The question how an author arrives at such a new part of the biotechnology legal landscape and with a fresh perspective is as intriguing as Nanotechnology itself. Therefore a few points about the changing cultural matrix for women in science and law provide important insights to the process of creating this important book. Dr Feitshans gladly offered some details to provide an historical perspective. For example, when she was a child she was told science was not for girls not by her parents but by some very potent cultural messages such as Laws and policies excluding young ladies from selective high schools such as Stuyvesant High School in NY. In fact, when Ilise was in elementary school girls were not allowed to wear pants to class. One day a whole group of girls wore pants at the same time. The principal called their mothers and threatened to discipline the girls for breaking the rules. Ilise's mother bravely stated that forcing girls to wear skirts was a badge of servitude under the USA Constitution's 13thAmendment, a concept that although technically correct did not sit well with the school administration.
"I was lucky that there were so many of us that the school changed the rules a month or two later when it was too warm to want to wear pants. And we were not allowed to come to school in pants, we had to change clothes in the girl’s bathroom during class. The rules about what girls can't do had not yet changed by the time I started Barnard College at Columbia University, women were still not allowed admission to most of the all-male Ivy League colleges. From the standpoint of our gendered lives there was little cultural difference between being excluded from science programs with labs and being excluded from wearing pants".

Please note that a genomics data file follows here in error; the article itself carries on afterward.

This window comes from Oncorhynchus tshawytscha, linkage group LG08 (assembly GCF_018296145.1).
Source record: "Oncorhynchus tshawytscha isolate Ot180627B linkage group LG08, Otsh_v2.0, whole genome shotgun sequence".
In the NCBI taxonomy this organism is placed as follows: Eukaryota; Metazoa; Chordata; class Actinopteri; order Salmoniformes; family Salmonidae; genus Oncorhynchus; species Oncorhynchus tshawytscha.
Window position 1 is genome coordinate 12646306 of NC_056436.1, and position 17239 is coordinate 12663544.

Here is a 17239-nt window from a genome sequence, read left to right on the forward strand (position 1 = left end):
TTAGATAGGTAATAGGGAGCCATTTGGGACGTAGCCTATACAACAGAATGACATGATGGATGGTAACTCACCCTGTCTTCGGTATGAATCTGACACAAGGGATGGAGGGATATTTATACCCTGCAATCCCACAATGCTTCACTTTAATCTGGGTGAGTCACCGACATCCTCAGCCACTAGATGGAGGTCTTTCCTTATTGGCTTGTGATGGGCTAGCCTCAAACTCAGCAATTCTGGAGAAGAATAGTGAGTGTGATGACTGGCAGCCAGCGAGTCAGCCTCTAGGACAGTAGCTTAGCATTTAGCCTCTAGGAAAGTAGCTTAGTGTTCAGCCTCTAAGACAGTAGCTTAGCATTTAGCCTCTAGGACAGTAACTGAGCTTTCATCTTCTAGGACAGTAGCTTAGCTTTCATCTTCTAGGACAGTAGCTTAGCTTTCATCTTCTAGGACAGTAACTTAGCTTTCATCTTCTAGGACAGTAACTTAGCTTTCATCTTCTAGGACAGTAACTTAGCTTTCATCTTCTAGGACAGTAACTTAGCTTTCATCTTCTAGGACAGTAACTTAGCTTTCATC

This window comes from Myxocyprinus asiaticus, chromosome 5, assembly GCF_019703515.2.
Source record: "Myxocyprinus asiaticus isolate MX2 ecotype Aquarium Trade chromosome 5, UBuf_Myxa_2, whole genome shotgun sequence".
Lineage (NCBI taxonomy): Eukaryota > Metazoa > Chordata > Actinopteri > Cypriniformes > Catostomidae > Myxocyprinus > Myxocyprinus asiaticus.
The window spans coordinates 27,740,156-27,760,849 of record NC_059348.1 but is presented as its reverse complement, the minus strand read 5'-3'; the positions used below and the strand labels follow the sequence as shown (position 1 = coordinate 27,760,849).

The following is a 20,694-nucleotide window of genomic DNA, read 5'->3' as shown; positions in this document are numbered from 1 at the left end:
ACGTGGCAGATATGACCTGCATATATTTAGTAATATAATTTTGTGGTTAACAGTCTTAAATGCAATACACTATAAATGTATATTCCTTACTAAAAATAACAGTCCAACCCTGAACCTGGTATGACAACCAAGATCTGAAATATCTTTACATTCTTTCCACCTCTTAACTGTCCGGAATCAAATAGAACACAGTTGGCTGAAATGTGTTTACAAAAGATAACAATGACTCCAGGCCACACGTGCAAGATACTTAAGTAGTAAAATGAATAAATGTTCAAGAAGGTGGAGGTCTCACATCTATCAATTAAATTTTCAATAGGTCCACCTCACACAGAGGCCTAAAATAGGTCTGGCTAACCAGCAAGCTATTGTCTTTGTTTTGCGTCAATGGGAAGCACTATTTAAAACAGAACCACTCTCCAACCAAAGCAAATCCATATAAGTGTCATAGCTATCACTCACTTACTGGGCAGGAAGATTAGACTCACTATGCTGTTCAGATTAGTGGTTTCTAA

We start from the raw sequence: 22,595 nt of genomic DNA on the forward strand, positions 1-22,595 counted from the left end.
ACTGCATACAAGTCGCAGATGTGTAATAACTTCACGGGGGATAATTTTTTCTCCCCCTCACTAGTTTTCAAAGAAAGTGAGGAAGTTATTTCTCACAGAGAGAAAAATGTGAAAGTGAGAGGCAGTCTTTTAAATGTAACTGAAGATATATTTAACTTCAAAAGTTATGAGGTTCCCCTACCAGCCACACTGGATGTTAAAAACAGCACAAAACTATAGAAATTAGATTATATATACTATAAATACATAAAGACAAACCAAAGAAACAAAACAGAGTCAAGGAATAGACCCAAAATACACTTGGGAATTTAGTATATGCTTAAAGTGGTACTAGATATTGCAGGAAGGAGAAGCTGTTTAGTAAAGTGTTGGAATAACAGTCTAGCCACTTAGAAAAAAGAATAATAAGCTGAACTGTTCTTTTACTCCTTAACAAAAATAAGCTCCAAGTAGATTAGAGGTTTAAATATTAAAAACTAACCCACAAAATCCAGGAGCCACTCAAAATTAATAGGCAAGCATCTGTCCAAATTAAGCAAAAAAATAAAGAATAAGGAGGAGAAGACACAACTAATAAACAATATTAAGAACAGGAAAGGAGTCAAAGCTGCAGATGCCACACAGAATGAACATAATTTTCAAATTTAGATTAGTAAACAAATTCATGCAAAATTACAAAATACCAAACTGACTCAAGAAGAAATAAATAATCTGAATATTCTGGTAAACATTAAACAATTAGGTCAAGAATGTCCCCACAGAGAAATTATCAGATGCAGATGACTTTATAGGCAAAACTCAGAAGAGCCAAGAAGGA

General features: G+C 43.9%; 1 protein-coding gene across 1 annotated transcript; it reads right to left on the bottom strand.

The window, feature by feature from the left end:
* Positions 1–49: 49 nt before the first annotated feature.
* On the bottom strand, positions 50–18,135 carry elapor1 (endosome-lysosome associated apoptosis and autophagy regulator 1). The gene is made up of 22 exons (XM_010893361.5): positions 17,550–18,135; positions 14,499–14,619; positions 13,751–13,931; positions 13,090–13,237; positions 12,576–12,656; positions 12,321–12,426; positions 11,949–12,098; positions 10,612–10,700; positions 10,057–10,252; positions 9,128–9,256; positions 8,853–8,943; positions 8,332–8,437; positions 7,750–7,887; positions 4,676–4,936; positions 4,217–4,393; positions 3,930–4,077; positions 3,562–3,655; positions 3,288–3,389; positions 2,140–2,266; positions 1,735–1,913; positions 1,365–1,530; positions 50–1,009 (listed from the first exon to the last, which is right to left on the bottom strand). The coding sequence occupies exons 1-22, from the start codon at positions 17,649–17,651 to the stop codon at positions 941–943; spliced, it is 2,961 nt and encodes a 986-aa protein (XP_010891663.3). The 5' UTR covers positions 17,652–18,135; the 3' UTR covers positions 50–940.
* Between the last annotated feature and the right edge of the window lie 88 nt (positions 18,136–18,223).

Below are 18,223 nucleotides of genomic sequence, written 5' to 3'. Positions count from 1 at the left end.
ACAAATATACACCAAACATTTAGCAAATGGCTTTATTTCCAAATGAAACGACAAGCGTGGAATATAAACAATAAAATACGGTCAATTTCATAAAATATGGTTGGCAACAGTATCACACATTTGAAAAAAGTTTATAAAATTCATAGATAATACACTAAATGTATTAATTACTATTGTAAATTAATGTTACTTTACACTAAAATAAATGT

The need to understand the inextricable link between laws governing science and laws governing society has been a driving force in her intellectual journey that enables her to describe regulatory needs for risk governance for emerging science an opportunity that did not exist before. "Dr. Ilise Levy Feitshans has understood the essence of an interdisciplinary approach to solving the kaleidoscopic problems of the world. Her work has constantly been about making the world a better place for the generations to come; a living, breathing definition of a global citizen" according to Aditi Kandlur, Junior Research Fellow School of Life Sciences Manipal Academy of Higher Education, Manipal India "She drives motivation into younger generations to be assertively curious, to demand what is right and ensure it is accomplished. Her book is one of a kind, a pioneer in what will be needed to be applied in regulations and consulted for governance. It captures a bit of the Future and its needs for the Present to see and perceive".